I saw Iraq for Sale when it came out on DVD, and it left me so angry I was literally shaking. The effect of War, Inc. was not as severe – probably because I got to release a lot of tension by laughing – but it left me with a definite feeling of needing to do something – march in protest, sign petitions calling for impeachment and war crimes trials for our alleged president, lead an angry mob waving torches and pitchforks up Pennsylvania Avenue, whatever – just something, anything to make this nonsense stop.
It’s a good feeling, I think, and one that more people need to experience.
So if you’re living in one of the cities where War, Inc., is showing, grab a bunch of friends and go see it. Heck, plan a road trip around it if you don’t live in one of those cities.
And then do something.
Finally got to see War, Inc., last weekend when I was in Chicago. The showing I saw was on Sunday afternoon, and at that hour, unfortunately, the theater was more empty than full. Still, a fine time was had by all, I think.
Looking around on the net, one sees that War, Inc., has gotten rather mixed reviews from mainstream sources, and I can only conclude that those people don’t get it.
Me? I loved it.
War, Inc. is subversive, rebellious, twisted, and, most importantly, funny. The filmmakers made their political and social points without being heavy-handed, and clearly had fun doing so. This is what a good satire should be like.
The film stars John Cusack (who also co-wrote and co-produced it) as hitman Brand Hauser. Hauser is hired by Tamerlane, a US-based corporation run by a former Vice President (Dan Aykroyd) which has just successfully invaded a country called Turaquistan in the first-ever entirely corporate-fought war, to kill a competitor who has the temerity to build an oil pipeline in his own country in competition with Tamerlane.
Whew. That was a lot of info to fit in one sentence.
Tamerlane is a rather deliberate hybrid of Halliburton and Blackwater, and any resemblance between Iraq and Turaqistan (or between Aykroyd’s character and Dick Cheney) is purely intentional, I’m sure.
Hauser’s cover on this assignment is that he has to act as the trade show host for Tamerlane, which is showcasing all the wonderful products the company makes to help rebuild the country…sort of…most of the products seem to be things like inflatable prisons, weapons, security devices, and artificial limbs. Does any of this sound familiar?
While on assignment, Hauser is aided by his super-efficient assistant, Marsha Dillon (played by sister Joan Cusack). The relationship between these two characters seems very reminiscent of the roles the two Cusacks portrayed in Grosse Pointe Blank, but it works in this movie, too.
Hauser also finds himself interacting with lefty reporter Natalie Hegalhuzen (Marisa Tomei), an about-to-be-married 18-year-old Middle East pop star named Yonica Babyyeah (Hilary Duff), her piggish husband-to-be, Ooq-Mi-Fay (I’ll leave it to you to figure out the piglatin translation), their entourage, and the voice of an OnStar-like guidance system (Montel Williams).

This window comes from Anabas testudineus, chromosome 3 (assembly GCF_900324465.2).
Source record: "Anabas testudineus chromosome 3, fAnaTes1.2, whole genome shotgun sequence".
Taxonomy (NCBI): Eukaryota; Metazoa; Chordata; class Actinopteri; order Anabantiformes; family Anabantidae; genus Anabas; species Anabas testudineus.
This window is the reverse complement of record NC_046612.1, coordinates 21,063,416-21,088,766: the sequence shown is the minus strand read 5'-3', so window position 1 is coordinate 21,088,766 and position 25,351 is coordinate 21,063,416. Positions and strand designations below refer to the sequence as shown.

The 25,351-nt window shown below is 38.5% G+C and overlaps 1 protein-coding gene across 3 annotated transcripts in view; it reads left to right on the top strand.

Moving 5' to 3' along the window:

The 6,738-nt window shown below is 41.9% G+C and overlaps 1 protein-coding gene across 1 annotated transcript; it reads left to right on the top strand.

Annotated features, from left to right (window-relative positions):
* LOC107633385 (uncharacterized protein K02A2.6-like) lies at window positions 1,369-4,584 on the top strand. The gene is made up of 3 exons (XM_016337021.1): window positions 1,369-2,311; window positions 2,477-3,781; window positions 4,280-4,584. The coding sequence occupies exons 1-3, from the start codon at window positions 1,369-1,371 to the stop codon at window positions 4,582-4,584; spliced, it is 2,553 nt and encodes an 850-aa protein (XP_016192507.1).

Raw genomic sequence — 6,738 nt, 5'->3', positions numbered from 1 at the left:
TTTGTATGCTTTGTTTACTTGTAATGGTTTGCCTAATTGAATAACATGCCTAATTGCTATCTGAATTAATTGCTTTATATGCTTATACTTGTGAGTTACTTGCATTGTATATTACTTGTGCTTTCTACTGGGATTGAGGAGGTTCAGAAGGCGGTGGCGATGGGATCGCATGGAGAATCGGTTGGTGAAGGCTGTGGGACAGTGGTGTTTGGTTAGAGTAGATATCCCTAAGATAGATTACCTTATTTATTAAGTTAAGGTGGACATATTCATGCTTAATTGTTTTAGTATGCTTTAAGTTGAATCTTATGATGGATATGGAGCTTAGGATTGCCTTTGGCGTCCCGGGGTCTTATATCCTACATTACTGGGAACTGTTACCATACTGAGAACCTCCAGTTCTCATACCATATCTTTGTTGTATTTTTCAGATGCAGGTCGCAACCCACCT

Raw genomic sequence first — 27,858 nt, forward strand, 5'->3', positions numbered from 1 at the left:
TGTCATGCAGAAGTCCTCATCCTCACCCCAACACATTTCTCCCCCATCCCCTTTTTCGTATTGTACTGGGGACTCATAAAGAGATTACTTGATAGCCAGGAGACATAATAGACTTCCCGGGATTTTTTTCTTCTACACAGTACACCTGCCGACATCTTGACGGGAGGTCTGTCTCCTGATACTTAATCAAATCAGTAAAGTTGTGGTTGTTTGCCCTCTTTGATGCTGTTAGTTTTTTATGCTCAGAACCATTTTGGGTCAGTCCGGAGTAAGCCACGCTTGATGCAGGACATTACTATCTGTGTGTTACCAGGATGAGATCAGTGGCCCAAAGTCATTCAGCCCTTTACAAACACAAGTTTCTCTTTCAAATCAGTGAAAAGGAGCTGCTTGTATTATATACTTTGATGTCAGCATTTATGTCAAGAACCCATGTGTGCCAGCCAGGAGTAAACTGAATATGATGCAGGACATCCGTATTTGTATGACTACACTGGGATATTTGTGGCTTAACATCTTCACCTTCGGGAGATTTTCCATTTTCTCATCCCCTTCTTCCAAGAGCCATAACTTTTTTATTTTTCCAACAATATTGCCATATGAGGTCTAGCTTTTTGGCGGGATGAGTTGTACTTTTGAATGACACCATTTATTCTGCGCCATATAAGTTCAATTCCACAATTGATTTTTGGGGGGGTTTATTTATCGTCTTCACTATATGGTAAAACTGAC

I’ll refrain from detailing the storyline more than I already have, because I don’t want to spoil it for anyone. Suffice it to say, there is sufficient plot excitement to keep the film moving along at a good pace, but probably no huge surprises as the story unfolds.
The performances from all the major actors are great. Cusack is again wonderful in the conflicted hitman/everyman role. Marisa Tomei, Ben Kingsley, and Dan Aykroyd all nailed their parts. And much to my surprise, Hilary Duff was great as Yonica, the Middle East’s Britney Spears. I’m not familiar with her earlier work, and I’d kind of assumed that her acting talent would be about on par with Britney Spears, as well, but she showed a great ability to disappear into the character – I really wouldn’t have recognized her if I hadn’t already known she was playing the role.
There’s a lot going on in this movie at any point in time, beyond the main focus of the scenes. The advertising signs scattered all over the place in Turaquistan were hilarious, and there was a lot of funny stuff that you would miss if you blinked. I’m really looking forward to getting this movie on DVD, so I can figure out some of the things that went by too fast on the screen to be appreciated.
The soundtrack is good, which is no surprise since Cusack has shown a real talent for pulling together nice soundtracks in earlier movies where he’s been involved in the production (e.g., the Grosse Pointe Blank soundtrack, which is awesome). A fitting selection of tunes for the big scenes, plus some original songs written by Paul Hipp for Yonica’s performances in the film, like her trade show number, I Want to Blow You…Up, which, as you might expect from its title, is heavy on the innuendo, hold the subtlety.
My overall recommendation on this movie is this:
If you are a neo-conservative, don’t bother. Either you won’t get it, or it will piss you off. Of course, from the absence of badly-spelled troll-like comments I receive on this blog, I assume not many neocons are reading this, anyway.
For everyone else: If you are sick of the Iraq war, if you are tired of the way the Bush White House is running this country for the benefit of its corporations instead of its citizens, go see this movie.
Make a little noise.
And don’t forget to VOTE in November.
Hey, there, my dear nonexistent readers. This is a reminder to any of you who live in LA or New York:
John Cusack’s new movie, War, Inc. opens this weekend at a single theater in each of those cities. In Los Angeles, it’s showing at the Landmark (10850 W. Pico Blvd.), and in New York, it’s at the Angelika Film Center (18 W. Houston St.).
As I said a few posts back, this movie looks great! The clips I’ve seen are smart and hilarious in a dark, rebellious sort of way, and the buzz from people who have seen it is very good. Cusack has a MySpace page set up where you can watch the trailer and various clips from the movie. Better yet, just go see it!
I know, it’s a bit unusual to see me so enthusiastic about a movie. But here’s the deal:
- According to Cusack’s MySpace page, the movie will only go into wider release if it does well at these two theaters.
- I really want to see this movie.
- I live nowhere near New York or Los Angeles, so the only way I will get to see it is if it goes into wider release.
So if you live in NYC or LA, and the trailer looks good to you, go see the movie! Now! Hurry! Go!
And by the way, I still think Bush and Cheney ought to be impeached.